Maria is hot for Tony, but Tony’s only got eyes for Michelle. As he begins his seductions, the bodies start to pile up. First is Steve, the simple-minded lawnmower man (see what they did there?) who is obsessed with Speed Racer and is suspicious of Tony Reno, having watched him disappear before his very eyes the night before.

As with the previous SOMETIMES movie, the rule is, when someone dies, another of the dead gang is allowed to come back from Hell. Next to go is Jules, who is slightly psychic and knows Tony Reno is up to no good. With this death, Tony’s got his whole gang back and now they want to complete their earlier ritual and gain the eternal life they were promised.

But Jon’s got other plans, thanks to the exposition and assistance from a local priest who Jon went to thirty years earlier after his sister was killed. The priest knows the backstory on Tony Reno and his gang and, luckily for Jon, also knows the ritual that will send them all back to Hell for good.

Do I really need to keep going?

Oh, wait, that tie to the first movie. At one point, Jon is told to contact Jim Norman, who will be able to shed some light on what’s going on. Jim Norman, since I know you don’t remember, was Tim Matheson’s character from SOMETIMES THEY COME BACK.

But when he tries to call, Tony Reno has intercepted the call and taken on the voice of Jim’s wife who tells Jon that her husband died last night. True or not, Tim Matheson never made a cameo in this movie, and I hate to say it, but that’s too bad.

Adam Grossman directed ONE more movie after this one, the 1998 remake of the classic CARNIVAL OF SOULS and while I know I watched and reviewed that movie years ago, I don’t remember a single thing about it. I assume neither does Grossman. As for this movie, I can’t imagine he’d remember much about this one, either. I just finished it and I’ve already forgotten half of it.

The script is overly simple, while the acting is underwhelming. Arquette chews the scenery and more, while Michael Gross is given almost nothing to work with whatsoever. A cardboard cutout could have played that role for all the depth it had, and I put that squarely on the writers and director.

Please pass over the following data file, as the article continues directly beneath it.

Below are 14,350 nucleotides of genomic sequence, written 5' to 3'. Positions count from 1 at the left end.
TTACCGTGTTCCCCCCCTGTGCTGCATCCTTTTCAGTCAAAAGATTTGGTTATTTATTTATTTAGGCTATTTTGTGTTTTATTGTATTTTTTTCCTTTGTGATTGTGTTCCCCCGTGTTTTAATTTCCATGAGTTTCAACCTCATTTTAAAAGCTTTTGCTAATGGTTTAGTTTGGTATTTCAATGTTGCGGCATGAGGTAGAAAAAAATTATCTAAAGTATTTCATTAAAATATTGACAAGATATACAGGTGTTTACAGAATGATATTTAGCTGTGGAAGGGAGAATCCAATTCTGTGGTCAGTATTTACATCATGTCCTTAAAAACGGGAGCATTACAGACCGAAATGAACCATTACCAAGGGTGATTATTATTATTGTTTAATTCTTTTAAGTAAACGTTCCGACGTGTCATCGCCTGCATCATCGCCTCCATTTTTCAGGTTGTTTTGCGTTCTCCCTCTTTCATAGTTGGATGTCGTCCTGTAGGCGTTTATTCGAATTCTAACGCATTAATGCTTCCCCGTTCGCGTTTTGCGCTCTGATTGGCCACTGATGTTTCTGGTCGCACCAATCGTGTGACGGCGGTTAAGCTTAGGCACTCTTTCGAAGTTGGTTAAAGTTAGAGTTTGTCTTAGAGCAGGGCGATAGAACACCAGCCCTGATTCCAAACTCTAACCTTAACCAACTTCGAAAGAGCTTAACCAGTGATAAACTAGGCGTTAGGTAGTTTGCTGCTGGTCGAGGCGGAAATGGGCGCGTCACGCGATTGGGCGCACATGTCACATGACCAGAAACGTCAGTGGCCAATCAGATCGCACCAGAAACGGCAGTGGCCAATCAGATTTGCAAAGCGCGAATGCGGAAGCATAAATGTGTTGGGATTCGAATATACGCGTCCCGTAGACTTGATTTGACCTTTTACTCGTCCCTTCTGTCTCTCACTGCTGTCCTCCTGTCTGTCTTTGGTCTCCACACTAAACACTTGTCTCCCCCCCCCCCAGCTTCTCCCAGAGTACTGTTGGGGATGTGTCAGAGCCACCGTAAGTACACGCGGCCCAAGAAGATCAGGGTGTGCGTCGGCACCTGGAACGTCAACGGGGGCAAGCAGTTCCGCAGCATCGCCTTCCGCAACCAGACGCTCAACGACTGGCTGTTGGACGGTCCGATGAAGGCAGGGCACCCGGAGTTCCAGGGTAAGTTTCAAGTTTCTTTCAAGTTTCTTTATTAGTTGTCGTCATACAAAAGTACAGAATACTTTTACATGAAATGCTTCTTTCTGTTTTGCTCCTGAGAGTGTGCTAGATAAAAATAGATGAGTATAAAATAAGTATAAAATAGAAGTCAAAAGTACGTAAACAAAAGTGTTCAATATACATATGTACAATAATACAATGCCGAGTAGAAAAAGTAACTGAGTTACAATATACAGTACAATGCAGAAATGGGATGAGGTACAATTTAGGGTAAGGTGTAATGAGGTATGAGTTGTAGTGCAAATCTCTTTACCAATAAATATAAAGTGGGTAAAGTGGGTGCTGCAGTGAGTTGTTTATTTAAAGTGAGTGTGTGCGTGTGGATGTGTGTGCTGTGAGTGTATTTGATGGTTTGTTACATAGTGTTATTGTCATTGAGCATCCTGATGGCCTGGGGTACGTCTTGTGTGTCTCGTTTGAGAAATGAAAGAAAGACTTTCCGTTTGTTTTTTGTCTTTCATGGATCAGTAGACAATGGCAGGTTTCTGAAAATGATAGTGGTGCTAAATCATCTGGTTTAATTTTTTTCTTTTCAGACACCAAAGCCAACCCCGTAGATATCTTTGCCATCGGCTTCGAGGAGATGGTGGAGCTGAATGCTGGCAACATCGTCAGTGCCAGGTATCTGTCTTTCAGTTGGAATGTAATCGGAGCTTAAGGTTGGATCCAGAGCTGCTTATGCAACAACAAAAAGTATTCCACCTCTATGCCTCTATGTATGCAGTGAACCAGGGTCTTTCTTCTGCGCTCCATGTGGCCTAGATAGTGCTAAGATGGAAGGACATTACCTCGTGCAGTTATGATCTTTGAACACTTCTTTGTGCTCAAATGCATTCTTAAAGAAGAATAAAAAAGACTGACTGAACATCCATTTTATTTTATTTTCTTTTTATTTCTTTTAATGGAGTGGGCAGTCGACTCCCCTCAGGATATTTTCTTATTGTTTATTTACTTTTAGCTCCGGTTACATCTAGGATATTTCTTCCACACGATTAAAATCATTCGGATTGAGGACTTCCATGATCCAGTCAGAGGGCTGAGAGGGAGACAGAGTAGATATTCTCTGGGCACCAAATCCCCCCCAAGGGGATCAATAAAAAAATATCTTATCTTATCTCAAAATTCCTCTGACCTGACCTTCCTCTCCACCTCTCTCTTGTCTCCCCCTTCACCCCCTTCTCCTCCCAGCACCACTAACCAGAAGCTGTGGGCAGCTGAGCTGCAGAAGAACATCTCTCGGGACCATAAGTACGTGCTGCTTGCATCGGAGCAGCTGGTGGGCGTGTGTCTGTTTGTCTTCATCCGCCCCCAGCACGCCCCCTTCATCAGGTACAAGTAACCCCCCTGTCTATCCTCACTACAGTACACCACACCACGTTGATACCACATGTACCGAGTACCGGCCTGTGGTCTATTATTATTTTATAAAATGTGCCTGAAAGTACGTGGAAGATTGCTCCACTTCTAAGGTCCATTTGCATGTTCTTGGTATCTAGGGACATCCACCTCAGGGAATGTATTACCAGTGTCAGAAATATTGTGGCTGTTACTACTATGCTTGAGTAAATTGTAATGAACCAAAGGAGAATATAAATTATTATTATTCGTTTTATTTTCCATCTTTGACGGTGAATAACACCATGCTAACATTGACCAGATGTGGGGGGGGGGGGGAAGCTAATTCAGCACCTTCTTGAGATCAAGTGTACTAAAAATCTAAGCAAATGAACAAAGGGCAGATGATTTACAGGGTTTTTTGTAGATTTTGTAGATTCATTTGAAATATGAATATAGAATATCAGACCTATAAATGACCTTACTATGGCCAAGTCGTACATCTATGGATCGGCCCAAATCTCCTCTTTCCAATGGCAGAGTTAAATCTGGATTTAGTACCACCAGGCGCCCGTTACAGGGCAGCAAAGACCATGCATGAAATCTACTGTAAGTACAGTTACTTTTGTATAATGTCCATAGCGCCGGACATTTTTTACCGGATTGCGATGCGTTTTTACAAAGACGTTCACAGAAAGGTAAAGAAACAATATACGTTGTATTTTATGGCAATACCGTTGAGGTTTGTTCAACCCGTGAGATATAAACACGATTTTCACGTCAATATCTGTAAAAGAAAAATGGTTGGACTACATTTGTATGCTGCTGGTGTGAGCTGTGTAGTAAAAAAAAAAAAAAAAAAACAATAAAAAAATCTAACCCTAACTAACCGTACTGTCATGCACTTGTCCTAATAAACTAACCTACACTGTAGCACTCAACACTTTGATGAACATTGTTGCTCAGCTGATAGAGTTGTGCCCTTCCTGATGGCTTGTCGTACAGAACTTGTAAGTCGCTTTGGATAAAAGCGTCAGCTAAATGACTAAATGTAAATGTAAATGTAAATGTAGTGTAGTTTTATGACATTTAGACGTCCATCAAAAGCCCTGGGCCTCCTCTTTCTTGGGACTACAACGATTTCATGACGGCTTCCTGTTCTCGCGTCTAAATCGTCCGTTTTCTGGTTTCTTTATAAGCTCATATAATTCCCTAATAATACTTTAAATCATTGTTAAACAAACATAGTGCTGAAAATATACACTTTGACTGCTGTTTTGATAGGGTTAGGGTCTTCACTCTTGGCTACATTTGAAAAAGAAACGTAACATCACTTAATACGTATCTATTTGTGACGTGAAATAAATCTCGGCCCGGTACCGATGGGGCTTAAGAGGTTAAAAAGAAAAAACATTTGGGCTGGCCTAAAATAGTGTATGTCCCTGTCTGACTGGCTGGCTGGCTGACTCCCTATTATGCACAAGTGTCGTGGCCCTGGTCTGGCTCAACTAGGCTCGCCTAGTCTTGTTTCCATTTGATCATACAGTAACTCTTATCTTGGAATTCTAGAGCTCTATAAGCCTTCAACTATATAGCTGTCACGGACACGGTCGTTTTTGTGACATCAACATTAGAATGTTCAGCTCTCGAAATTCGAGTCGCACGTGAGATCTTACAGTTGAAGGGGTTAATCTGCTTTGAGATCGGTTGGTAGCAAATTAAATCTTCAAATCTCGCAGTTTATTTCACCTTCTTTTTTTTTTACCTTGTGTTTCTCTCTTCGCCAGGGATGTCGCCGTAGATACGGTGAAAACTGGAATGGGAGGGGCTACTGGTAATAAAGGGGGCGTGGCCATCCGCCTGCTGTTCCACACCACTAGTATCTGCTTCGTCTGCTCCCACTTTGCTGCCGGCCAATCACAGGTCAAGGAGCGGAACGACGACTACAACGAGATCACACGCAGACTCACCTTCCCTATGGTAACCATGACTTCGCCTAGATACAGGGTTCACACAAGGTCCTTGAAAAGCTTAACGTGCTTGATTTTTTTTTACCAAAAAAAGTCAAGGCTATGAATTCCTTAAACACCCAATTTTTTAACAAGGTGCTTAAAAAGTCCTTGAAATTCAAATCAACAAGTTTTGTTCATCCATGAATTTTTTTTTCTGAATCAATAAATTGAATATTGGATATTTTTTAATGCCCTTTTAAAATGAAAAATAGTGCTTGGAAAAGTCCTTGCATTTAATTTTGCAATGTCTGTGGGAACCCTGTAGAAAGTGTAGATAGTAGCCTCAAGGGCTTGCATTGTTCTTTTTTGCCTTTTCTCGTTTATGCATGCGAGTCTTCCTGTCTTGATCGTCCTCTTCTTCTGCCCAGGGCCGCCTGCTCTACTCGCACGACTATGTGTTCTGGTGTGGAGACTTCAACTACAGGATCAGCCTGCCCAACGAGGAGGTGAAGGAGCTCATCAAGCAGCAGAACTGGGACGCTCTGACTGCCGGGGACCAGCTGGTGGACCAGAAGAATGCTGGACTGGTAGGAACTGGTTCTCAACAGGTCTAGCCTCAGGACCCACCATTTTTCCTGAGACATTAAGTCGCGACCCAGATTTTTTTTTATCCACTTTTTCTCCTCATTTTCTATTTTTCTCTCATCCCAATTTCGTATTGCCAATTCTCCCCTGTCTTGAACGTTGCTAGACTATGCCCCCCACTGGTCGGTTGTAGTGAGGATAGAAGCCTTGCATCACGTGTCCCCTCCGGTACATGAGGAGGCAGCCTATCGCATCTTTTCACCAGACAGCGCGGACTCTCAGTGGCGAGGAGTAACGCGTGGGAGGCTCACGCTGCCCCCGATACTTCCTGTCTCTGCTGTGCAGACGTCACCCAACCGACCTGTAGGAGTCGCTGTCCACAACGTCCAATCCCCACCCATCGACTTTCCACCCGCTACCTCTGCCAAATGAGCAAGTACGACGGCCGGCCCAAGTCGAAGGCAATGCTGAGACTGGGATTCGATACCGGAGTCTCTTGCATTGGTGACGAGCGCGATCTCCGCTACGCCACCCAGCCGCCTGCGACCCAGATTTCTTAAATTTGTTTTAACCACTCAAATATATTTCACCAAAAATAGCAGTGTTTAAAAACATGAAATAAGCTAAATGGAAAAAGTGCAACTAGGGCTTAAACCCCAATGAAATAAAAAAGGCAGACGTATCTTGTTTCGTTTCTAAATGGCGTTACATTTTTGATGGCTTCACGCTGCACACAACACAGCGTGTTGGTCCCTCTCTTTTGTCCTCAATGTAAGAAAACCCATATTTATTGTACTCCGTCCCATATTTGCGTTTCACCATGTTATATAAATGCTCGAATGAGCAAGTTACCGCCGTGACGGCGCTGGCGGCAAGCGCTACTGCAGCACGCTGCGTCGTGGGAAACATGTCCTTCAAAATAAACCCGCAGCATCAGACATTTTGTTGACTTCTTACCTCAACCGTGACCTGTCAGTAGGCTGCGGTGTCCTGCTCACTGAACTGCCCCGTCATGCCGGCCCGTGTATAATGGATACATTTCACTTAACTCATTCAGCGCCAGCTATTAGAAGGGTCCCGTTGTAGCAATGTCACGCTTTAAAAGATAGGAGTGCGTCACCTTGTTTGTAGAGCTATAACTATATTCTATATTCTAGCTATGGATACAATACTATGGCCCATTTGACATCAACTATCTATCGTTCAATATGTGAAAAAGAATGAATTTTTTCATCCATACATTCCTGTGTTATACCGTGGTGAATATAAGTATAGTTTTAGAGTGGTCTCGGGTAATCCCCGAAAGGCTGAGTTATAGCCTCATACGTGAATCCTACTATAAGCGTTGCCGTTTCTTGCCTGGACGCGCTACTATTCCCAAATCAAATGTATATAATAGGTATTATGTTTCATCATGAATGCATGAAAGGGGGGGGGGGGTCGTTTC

If anything, the only person who gave anything close to a truly professional performance was Hilary Swank who, despite the story and everything she was working with, came across as likable and natural. No wonder she was only three years away from her first Oscar win.

Overall, SOMETIMES THEY COME BACK … AGAIN falls smack in the middle of the Unnecessary Sequel category. I’m not saying it’s a terrible movie as I’ve seen MUCH WORSE, it just isn’t a movie we needed. It adds absolutely nothing to the mythology, tells basically the same story, and isn’t even REALLY a King movie.

Unless you really HAVE to, this one’s a pass.

King on Film
1976-1992 (Carrie to Children of the Corn II: The Final Sacrifice)
The Dark Half (1993)
The Tommyknockers (1993)
Needful Things (1993)
The Stand (1994)
The Shawshank Redemption (1994)
Children of the Corn III: Urban Harvest (1995)
The Mangler (1995)
Dolores Claiborne (1995)

The Langoliers (1995)

writing. Sort of.
I want to write a book that never ends. I mean, like a really long long long story that just goes and goes. But is exciting and has lots of characters and twists and whatnot. I’ve been wanting to for a while and a few months ago I think I hit on which story to tell.
About 10 years ago I plotted a 66 book scifi series that I’ve always been afraid to write because I know I’ll die before I finish it. But I could easily tell this as, instead of 66 novels, one long story that just never ends.
The first part is the hardest, though. It’s called The Heart of the World, the series is, which would then obviously be the title of the humongous fucking novel. If I ever finished it.
But first I have to figure out the first part. I DO know the two main characters in part one are named Neal Adams and Evie Sinclair.